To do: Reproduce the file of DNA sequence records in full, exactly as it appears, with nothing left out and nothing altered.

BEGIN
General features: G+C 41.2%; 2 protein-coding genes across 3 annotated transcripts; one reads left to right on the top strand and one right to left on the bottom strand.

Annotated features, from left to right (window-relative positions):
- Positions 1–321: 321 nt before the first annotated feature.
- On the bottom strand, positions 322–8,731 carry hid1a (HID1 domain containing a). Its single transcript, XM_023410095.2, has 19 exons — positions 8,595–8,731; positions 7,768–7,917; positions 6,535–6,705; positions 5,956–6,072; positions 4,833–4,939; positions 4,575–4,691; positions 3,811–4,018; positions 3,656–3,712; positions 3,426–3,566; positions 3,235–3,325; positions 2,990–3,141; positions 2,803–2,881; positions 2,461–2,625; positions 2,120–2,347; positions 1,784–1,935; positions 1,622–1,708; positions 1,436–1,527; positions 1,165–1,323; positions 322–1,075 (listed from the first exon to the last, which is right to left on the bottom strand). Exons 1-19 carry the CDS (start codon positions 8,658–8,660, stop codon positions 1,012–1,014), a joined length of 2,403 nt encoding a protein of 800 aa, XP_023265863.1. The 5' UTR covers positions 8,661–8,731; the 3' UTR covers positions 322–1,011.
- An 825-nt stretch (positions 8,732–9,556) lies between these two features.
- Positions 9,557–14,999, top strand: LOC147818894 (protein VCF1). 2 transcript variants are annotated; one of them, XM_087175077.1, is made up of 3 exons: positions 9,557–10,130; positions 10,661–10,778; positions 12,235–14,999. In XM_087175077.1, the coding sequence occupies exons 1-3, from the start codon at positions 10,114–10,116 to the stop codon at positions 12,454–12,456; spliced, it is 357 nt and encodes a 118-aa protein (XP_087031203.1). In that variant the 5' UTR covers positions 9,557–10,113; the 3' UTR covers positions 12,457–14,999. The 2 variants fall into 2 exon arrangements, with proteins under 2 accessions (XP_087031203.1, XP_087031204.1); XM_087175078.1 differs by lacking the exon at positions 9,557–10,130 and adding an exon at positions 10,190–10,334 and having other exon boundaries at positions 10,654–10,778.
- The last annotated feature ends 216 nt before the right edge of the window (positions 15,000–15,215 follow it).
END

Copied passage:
General features: G+C 41.2%; 2 protein-coding genes across 3 annotated transcripts; one reads left to right on the top strand and one right to left on the bottom strand.

Annotated features, from left to right (window-relative positions):
- Positions 1–321: 321 nt before the first annotated feature.
- On the bottom strand, positions 322–8,731 carry hid1a (HID1 domain containing a). Its single transcript, XM_023410095.2, has 19 exons — positions 8,595–8,731; positions 7,768–7,917; positions 6,535–6,705; positions 5,956–6,072; positions 4,833–4,939; positions 4,575–4,691; positions 3,811–4,018; positions 3,656–3,712; positions 3,426–3,566; positions 3,235–3,325; positions 2,990–3,141; positions 2,803–2,881; positions 2,461–2,625; positions 2,120–2,347; positions 1,784–1,935; positions 1,622–1,708; positions 1,436–1,527; positions 1,165–1,323; positions 322–1,075 (listed from the first exon to the last, which is right to left on the bottom strand). Exons 1-19 carry the CDS (start codon positions 8,658–8,660, stop codon positions 1,012–1,014), a joined length of 2,403 nt encoding a protein of 800 aa, XP_023265863.1. The 5' UTR covers positions 8,661–8,731; the 3' UTR covers positions 322–1,011.
- An 825-nt stretch (positions 8,732–9,556) lies between these two features.
- Positions 9,557–14,999, top strand: LOC147818894 (protein VCF1). 2 transcript variants are annotated; one of them, XM_087175077.1, is made up of 3 exons: positions 9,557–10,130; positions 10,661–10,778; positions 12,235–14,999. In XM_087175077.1, the coding sequence occupies exons 1-3, from the start codon at positions 10,114–10,116 to the stop codon at positions 12,454–12,456; spliced, it is 357 nt and encodes a 118-aa protein (XP_087031203.1). In that variant the 5' UTR covers positions 9,557–10,113; the 3' UTR covers positions 12,457–14,999. The 2 variants fall into 2 exon arrangements, with proteins under 2 accessions (XP_087031203.1, XP_087031204.1); XM_087175078.1 differs by lacking the exon at positions 9,557–10,130 and adding an exon at positions 10,190–10,334 and having other exon boundaries at positions 10,654–10,778.
- The last annotated feature ends 216 nt before the right edge of the window (positions 15,000–15,215 follow it).